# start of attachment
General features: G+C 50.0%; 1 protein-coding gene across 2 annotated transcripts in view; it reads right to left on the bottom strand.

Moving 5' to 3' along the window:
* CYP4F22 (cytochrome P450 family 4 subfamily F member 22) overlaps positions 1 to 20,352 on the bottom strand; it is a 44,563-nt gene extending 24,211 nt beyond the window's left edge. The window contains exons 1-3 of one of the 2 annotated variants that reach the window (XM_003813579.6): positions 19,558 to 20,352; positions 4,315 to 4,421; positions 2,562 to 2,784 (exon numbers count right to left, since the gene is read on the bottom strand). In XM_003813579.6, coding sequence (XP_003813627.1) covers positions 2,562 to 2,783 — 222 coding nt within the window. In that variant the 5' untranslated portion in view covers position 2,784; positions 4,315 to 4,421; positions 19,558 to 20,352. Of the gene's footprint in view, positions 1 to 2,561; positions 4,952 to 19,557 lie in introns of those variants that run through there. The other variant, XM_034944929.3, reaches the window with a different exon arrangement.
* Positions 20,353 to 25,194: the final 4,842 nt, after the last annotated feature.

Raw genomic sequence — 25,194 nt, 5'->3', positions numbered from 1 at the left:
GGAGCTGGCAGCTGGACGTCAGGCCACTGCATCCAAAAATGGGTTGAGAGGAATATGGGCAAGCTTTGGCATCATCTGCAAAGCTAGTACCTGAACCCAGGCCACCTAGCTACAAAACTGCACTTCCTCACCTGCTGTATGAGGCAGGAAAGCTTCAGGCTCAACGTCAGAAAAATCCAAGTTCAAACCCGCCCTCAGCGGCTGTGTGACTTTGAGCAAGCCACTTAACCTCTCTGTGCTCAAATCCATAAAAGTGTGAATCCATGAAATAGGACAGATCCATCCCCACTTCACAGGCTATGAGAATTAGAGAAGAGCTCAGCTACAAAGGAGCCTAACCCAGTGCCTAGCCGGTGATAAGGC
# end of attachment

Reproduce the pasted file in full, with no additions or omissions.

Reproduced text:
General features: G+C 50.0%; 1 protein-coding gene across 2 annotated transcripts in view; it reads right to left on the bottom strand.

Moving 5' to 3' along the window:
* CYP4F22 (cytochrome P450 family 4 subfamily F member 22) overlaps positions 1 to 20,352 on the bottom strand; it is a 44,563-nt gene extending 24,211 nt beyond the window's left edge. The window contains exons 1-3 of one of the 2 annotated variants that reach the window (XM_003813579.6): positions 19,558 to 20,352; positions 4,315 to 4,421; positions 2,562 to 2,784 (exon numbers count right to left, since the gene is read on the bottom strand). In XM_003813579.6, coding sequence (XP_003813627.1) covers positions 2,562 to 2,783 — 222 coding nt within the window. In that variant the 5' untranslated portion in view covers position 2,784; positions 4,315 to 4,421; positions 19,558 to 20,352. Of the gene's footprint in view, positions 1 to 2,561; positions 4,952 to 19,557 lie in introns of those variants that run through there. The other variant, XM_034944929.3, reaches the window with a different exon arrangement.
* Positions 20,353 to 25,194: the final 4,842 nt, after the last annotated feature.

Raw genomic sequence — 25,194 nt, 5'->3', positions numbered from 1 at the left:
GGAGCTGGCAGCTGGACGTCAGGCCACTGCATCCAAAAATGGGTTGAGAGGAATATGGGCAAGCTTTGGCATCATCTGCAAAGCTAGTACCTGAACCCAGGCCACCTAGCTACAAAACTGCACTTCCTCACCTGCTGTATGAGGCAGGAAAGCTTCAGGCTCAACGTCAGAAAAATCCAAGTTCAAACCCGCCCTCAGCGGCTGTGTGACTTTGAGCAAGCCACTTAACCTCTCTGTGCTCAAATCCATAAAAGTGTGAATCCATGAAATAGGACAGATCCATCCCCACTTCACAGGCTATGAGAATTAGAGAAGAGCTCAGCTACAAAGGAGCCTAACCCAGTGCCTAGCCGGTGATAAGGC